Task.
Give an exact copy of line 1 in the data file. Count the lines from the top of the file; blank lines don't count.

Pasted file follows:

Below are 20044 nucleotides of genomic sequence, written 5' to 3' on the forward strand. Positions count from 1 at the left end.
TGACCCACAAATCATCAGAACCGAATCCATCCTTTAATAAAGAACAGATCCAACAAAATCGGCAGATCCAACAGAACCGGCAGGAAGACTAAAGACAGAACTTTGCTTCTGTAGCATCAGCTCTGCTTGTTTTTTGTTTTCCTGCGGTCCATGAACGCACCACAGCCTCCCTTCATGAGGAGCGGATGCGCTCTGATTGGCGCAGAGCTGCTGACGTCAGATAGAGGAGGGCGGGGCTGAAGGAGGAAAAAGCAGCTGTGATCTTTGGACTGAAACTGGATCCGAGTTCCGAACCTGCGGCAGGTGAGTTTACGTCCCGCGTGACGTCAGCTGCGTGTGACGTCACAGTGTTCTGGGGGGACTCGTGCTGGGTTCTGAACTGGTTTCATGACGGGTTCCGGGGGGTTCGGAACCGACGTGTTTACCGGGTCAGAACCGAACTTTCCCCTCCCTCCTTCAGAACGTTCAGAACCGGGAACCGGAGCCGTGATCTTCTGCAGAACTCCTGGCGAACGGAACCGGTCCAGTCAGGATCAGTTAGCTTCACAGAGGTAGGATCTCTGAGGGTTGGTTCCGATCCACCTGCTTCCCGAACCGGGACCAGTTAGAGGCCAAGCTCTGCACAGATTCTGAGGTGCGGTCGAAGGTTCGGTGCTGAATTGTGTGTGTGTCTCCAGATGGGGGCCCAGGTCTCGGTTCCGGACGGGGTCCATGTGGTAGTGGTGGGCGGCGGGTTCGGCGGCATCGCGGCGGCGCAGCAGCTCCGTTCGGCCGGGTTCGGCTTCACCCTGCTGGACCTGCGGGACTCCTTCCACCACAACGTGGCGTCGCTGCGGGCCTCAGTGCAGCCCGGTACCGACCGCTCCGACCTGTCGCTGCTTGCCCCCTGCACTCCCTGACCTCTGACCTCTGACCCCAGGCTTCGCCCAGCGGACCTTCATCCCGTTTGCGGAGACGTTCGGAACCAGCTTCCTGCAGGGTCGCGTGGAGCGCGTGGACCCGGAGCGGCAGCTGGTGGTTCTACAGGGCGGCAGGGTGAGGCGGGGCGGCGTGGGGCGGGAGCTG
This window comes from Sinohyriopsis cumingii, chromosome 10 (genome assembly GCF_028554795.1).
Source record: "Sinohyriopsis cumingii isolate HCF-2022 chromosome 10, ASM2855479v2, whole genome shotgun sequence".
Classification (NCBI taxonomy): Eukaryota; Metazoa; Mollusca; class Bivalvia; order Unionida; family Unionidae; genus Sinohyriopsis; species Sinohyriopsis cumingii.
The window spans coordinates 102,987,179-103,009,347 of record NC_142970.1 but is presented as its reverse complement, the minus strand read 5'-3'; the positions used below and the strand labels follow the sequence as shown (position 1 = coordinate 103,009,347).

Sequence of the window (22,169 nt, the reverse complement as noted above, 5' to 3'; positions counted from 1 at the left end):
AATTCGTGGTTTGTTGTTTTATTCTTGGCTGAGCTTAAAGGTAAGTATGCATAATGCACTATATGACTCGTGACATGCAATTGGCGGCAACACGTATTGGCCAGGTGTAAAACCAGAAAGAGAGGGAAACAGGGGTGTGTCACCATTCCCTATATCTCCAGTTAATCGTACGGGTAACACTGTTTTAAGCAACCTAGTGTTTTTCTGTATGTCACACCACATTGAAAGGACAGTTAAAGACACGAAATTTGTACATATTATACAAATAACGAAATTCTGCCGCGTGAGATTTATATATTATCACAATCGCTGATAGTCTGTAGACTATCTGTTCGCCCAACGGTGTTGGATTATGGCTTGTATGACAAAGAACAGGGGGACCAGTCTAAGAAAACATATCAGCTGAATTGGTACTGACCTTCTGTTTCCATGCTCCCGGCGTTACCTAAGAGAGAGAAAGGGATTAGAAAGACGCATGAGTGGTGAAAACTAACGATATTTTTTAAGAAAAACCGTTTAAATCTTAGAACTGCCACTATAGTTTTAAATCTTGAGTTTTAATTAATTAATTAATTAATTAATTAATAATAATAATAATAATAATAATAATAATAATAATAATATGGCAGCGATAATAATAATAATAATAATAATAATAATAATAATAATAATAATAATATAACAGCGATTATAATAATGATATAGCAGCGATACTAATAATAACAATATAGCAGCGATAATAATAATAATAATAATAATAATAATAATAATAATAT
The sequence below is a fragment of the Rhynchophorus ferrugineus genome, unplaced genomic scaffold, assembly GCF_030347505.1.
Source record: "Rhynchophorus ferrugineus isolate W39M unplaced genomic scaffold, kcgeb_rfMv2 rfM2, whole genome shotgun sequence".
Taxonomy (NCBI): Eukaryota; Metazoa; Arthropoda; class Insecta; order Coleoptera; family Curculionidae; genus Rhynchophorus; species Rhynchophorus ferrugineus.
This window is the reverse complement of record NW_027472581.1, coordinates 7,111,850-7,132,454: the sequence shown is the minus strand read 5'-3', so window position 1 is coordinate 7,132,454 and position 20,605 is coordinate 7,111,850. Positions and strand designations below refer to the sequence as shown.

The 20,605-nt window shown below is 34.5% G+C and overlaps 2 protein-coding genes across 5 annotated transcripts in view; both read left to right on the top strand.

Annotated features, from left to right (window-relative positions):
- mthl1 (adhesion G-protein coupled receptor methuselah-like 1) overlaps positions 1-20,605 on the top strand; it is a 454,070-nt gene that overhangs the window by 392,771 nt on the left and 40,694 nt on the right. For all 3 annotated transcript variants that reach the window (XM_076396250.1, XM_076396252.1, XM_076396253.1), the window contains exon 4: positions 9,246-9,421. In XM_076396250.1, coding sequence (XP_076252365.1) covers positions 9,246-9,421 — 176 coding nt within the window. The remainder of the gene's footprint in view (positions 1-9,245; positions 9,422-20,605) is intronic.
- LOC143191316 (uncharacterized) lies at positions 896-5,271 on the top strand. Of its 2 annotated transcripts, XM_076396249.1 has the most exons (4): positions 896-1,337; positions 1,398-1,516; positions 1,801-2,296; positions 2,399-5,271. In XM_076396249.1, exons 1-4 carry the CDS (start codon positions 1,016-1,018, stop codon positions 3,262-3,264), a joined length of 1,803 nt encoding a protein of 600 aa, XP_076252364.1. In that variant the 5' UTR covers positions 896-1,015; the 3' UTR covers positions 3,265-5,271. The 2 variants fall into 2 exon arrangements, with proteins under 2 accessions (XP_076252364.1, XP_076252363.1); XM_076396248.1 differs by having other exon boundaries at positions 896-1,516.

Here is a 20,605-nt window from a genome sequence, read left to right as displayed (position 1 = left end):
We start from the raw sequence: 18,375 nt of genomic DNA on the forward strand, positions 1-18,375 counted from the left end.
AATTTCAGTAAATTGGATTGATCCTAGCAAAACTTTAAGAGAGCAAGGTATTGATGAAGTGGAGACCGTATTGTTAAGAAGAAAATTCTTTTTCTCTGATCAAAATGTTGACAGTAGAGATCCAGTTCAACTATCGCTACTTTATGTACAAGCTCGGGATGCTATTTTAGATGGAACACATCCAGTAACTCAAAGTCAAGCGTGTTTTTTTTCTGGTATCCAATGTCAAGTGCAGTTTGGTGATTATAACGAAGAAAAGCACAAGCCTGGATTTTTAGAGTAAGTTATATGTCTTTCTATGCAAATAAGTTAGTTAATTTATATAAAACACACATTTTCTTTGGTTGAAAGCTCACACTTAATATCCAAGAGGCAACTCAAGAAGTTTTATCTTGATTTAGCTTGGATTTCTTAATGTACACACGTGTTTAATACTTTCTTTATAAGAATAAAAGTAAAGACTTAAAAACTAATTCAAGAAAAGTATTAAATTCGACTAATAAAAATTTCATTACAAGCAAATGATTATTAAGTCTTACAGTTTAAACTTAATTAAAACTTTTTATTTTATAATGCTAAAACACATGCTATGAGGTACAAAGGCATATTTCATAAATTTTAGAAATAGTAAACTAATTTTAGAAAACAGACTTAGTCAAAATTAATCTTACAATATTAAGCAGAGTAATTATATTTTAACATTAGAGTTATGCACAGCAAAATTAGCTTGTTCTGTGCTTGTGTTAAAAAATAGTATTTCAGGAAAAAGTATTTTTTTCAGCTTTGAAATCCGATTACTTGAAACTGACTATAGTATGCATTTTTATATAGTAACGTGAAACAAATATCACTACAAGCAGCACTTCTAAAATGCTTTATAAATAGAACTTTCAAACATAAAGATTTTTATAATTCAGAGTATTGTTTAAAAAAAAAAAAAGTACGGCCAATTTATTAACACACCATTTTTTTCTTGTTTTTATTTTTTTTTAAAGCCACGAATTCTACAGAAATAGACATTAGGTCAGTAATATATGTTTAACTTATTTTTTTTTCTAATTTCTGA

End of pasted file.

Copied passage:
Below are 20044 nucleotides of genomic sequence, written 5' to 3' on the forward strand. Positions count from 1 at the left end.